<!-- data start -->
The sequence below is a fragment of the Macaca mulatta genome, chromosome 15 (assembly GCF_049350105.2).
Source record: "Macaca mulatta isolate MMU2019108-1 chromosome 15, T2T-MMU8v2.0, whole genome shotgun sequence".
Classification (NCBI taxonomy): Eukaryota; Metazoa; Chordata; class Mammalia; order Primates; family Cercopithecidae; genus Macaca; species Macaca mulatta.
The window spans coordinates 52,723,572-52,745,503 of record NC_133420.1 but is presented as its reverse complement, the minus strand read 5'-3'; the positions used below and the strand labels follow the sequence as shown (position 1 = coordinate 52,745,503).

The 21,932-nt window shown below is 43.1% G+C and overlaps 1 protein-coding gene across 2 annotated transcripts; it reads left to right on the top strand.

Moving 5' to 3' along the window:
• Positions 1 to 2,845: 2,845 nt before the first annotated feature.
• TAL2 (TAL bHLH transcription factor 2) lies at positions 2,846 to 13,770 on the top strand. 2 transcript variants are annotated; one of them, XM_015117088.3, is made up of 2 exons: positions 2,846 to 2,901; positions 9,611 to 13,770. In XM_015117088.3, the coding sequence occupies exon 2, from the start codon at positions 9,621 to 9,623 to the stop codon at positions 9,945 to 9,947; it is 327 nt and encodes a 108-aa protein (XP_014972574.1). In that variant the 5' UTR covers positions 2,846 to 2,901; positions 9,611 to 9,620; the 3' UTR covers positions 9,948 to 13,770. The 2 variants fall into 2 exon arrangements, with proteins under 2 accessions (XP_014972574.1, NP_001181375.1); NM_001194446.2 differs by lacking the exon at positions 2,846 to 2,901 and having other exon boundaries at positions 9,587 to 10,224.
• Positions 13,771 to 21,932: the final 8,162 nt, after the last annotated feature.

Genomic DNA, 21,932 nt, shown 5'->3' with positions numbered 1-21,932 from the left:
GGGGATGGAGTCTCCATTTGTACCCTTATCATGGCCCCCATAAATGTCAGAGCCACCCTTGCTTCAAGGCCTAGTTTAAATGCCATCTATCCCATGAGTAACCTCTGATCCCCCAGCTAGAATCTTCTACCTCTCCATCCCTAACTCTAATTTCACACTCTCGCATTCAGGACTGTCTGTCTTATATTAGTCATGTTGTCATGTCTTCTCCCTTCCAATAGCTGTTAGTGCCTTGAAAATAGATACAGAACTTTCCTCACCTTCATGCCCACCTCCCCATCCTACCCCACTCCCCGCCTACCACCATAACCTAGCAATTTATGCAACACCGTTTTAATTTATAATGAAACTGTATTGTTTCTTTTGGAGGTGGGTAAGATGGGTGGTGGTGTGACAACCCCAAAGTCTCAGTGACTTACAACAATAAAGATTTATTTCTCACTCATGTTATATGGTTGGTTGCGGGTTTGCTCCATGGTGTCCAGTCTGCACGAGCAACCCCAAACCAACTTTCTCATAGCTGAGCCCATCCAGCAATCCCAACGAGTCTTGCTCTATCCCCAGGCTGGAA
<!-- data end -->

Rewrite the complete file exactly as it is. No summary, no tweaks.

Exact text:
The sequence below is a fragment of the Macaca mulatta genome, chromosome 15 (assembly GCF_049350105.2).
Source record: "Macaca mulatta isolate MMU2019108-1 chromosome 15, T2T-MMU8v2.0, whole genome shotgun sequence".
Classification (NCBI taxonomy): Eukaryota; Metazoa; Chordata; class Mammalia; order Primates; family Cercopithecidae; genus Macaca; species Macaca mulatta.
The window spans coordinates 52,723,572-52,745,503 of record NC_133420.1 but is presented as its reverse complement, the minus strand read 5'-3'; the positions used below and the strand labels follow the sequence as shown (position 1 = coordinate 52,745,503).

The 21,932-nt window shown below is 43.1% G+C and overlaps 1 protein-coding gene across 2 annotated transcripts; it reads left to right on the top strand.

Moving 5' to 3' along the window:
• Positions 1 to 2,845: 2,845 nt before the first annotated feature.
• TAL2 (TAL bHLH transcription factor 2) lies at positions 2,846 to 13,770 on the top strand. 2 transcript variants are annotated; one of them, XM_015117088.3, is made up of 2 exons: positions 2,846 to 2,901; positions 9,611 to 13,770. In XM_015117088.3, the coding sequence occupies exon 2, from the start codon at positions 9,621 to 9,623 to the stop codon at positions 9,945 to 9,947; it is 327 nt and encodes a 108-aa protein (XP_014972574.1). In that variant the 5' UTR covers positions 2,846 to 2,901; positions 9,611 to 9,620; the 3' UTR covers positions 9,948 to 13,770. The 2 variants fall into 2 exon arrangements, with proteins under 2 accessions (XP_014972574.1, NP_001181375.1); NM_001194446.2 differs by lacking the exon at positions 2,846 to 2,901 and having other exon boundaries at positions 9,587 to 10,224.
• Positions 13,771 to 21,932: the final 8,162 nt, after the last annotated feature.

Genomic DNA, 21,932 nt, shown 5'->3' with positions numbered 1-21,932 from the left:
GGGGATGGAGTCTCCATTTGTACCCTTATCATGGCCCCCATAAATGTCAGAGCCACCCTTGCTTCAAGGCCTAGTTTAAATGCCATCTATCCCATGAGTAACCTCTGATCCCCCAGCTAGAATCTTCTACCTCTCCATCCCTAACTCTAATTTCACACTCTCGCATTCAGGACTGTCTGTCTTATATTAGTCATGTTGTCATGTCTTCTCCCTTCCAATAGCTGTTAGTGCCTTGAAAATAGATACAGAACTTTCCTCACCTTCATGCCCACCTCCCCATCCTACCCCACTCCCCGCCTACCACCATAACCTAGCAATTTATGCAACACCGTTTTAATTTATAATGAAACTGTATTGTTTCTTTTGGAGGTGGGTAAGATGGGTGGTGGTGTGACAACCCCAAAGTCTCAGTGACTTACAACAATAAAGATTTATTTCTCACTCATGTTATATGGTTGGTTGCGGGTTTGCTCCATGGTGTCCAGTCTGCACGAGCAACCCCAAACCAACTTTCTCATAGCTGAGCCCATCCAGCAATCCCAACGAGTCTTGCTCTATCCCCAGGCTGGAA